Data Breach Fallout: Class Action Suit Launched Against Johns Hopkins University
BALTIMORE COUNTY - Johns Hopkins University is facing a class action lawsuit following the massive data breach in late May that exposed sensitive personal and health data.
The case, filed on July 7 in Maryland's federal district court, alleges that the university failed to adequately protect the information, potentially affecting hundreds of thousands of patients.
A complaint lodged by Pamela Hunter, a Baltimore County resident and victim of the data breach, alleges that those affected only learned about the breach and the university's possession of their data through a letter received on June 24.
"Not until after months it claims to have discovered the Data Breach did Johns Hopkins begin sending the Notice to persons whose PHI/PII and/or financial information Johns Hopkins confirmed was potentially compromised as a result of the Data Breach," the complaint, obtained by WTOP, states.
Hunter is seeking damages from the university for the trauma inflicted by having one's sensitive health information stolen and potential future harm due to the exposed data, including Social Security numbers and healthcare information.
"Plaintiff and the Class Members remain, even today, in the dark regarding what data was stolen, the particular malware used, and what steps are being taken to secure their PHI/PII and financial information going forward," the complaint states.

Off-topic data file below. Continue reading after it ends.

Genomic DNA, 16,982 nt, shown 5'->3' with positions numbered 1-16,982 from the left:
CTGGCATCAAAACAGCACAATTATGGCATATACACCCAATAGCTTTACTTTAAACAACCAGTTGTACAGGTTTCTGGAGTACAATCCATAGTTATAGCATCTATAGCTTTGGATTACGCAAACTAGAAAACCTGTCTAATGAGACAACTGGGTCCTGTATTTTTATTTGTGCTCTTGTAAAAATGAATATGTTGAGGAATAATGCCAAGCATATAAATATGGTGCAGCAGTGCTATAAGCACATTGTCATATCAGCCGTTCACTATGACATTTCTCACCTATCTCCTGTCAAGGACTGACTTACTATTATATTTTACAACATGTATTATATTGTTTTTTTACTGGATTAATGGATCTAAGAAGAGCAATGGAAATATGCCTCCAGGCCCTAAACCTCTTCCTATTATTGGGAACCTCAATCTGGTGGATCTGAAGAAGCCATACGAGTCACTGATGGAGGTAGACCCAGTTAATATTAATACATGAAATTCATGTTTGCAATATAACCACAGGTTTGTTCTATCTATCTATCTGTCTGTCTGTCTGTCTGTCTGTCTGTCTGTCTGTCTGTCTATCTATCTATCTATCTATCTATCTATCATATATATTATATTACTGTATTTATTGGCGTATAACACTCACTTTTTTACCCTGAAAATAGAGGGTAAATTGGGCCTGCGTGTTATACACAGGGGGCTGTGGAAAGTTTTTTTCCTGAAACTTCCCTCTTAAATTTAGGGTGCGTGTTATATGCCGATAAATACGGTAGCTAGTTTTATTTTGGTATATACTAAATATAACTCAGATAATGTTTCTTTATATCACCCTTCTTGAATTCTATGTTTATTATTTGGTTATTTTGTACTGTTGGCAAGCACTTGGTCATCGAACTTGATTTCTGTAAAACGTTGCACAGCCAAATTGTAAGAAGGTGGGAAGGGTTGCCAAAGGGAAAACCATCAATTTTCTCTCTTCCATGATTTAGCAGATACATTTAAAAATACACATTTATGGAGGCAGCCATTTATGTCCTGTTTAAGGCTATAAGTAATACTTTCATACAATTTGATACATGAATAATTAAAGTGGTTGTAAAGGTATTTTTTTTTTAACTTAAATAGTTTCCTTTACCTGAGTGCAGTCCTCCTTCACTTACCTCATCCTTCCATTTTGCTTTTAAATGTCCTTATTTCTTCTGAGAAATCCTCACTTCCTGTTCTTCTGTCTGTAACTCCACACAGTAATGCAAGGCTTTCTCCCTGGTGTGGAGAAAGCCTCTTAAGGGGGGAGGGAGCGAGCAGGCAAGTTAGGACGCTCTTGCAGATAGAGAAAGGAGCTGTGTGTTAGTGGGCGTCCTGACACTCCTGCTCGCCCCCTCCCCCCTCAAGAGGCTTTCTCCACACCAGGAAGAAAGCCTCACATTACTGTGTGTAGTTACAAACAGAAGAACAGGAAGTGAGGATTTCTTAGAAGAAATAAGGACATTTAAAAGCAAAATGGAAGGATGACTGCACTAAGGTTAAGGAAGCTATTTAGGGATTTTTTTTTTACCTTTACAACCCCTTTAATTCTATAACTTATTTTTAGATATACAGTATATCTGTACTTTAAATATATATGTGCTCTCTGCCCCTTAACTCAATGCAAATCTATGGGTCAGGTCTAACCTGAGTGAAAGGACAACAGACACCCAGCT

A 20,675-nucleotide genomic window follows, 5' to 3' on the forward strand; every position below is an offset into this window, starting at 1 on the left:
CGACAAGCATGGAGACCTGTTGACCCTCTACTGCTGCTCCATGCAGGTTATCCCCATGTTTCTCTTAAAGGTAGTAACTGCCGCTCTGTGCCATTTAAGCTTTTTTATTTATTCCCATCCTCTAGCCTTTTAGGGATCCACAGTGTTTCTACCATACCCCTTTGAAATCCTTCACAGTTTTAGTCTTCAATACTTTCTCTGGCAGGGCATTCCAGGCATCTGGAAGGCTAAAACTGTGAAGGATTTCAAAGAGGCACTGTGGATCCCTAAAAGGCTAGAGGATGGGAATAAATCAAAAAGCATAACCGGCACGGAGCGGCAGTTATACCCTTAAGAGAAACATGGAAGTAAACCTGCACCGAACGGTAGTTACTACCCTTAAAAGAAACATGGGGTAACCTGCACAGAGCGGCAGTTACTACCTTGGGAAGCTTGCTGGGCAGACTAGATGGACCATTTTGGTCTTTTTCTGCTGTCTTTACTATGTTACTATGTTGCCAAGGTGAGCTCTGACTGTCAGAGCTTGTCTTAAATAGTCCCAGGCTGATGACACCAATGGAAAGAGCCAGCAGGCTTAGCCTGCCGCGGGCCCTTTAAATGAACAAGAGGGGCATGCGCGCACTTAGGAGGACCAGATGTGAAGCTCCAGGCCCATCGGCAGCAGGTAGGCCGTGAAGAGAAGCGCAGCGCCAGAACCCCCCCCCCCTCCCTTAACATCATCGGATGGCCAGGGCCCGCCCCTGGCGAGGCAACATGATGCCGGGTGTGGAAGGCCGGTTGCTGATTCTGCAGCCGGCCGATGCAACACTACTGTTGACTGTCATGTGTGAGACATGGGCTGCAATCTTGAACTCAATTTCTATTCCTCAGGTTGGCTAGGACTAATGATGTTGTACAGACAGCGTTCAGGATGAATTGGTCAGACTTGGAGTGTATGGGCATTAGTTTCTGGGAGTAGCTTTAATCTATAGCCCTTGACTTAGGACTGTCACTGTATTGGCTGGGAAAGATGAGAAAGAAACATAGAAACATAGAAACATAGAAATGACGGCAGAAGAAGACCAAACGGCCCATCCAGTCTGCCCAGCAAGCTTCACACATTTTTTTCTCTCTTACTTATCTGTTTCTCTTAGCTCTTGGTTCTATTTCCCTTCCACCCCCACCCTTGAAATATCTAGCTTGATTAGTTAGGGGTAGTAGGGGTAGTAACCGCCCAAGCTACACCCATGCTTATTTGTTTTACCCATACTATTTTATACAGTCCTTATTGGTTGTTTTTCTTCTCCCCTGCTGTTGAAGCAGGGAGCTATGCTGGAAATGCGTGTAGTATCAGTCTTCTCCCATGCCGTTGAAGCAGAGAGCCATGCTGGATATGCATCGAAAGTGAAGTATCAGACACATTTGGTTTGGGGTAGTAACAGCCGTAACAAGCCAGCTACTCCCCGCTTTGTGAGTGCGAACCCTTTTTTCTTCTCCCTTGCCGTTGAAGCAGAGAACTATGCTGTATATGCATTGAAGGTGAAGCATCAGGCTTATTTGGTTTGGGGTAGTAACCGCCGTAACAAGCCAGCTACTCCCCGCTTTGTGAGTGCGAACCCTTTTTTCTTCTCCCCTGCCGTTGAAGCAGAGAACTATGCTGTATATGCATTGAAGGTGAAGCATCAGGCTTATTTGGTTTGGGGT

In response to the breach, Johns Hopkins launched an investigation and has begun reinforcing data security measures. To comply with the Health Insurance Portability and Accountability Act (HIPPA), the university must provide details about the compromised data, suggestions for victims to safeguard their information, an outline of the investigation and preventative steps, and a contact for further queries within 60 days of discovering a data breach.
Hopkins has created a dedicated website to provide this information to victims and answer questions related to the data breach.
The university clarified that it will continue to provide information as the investigation continues and provide additional services, including credit monitoring, to those impacted by the breach.
As a preventative measure, the university advises all students, faculty, staff, and dependents to protect their personal data.
"Until we know more, we strongly urge all students, faculty, and staff—as well as dependents—to take immediate steps to protect your personal information as a precautionary measure," Hopkins said in a news release.
The university has yet to issue a public statement in connection to the class action complaint.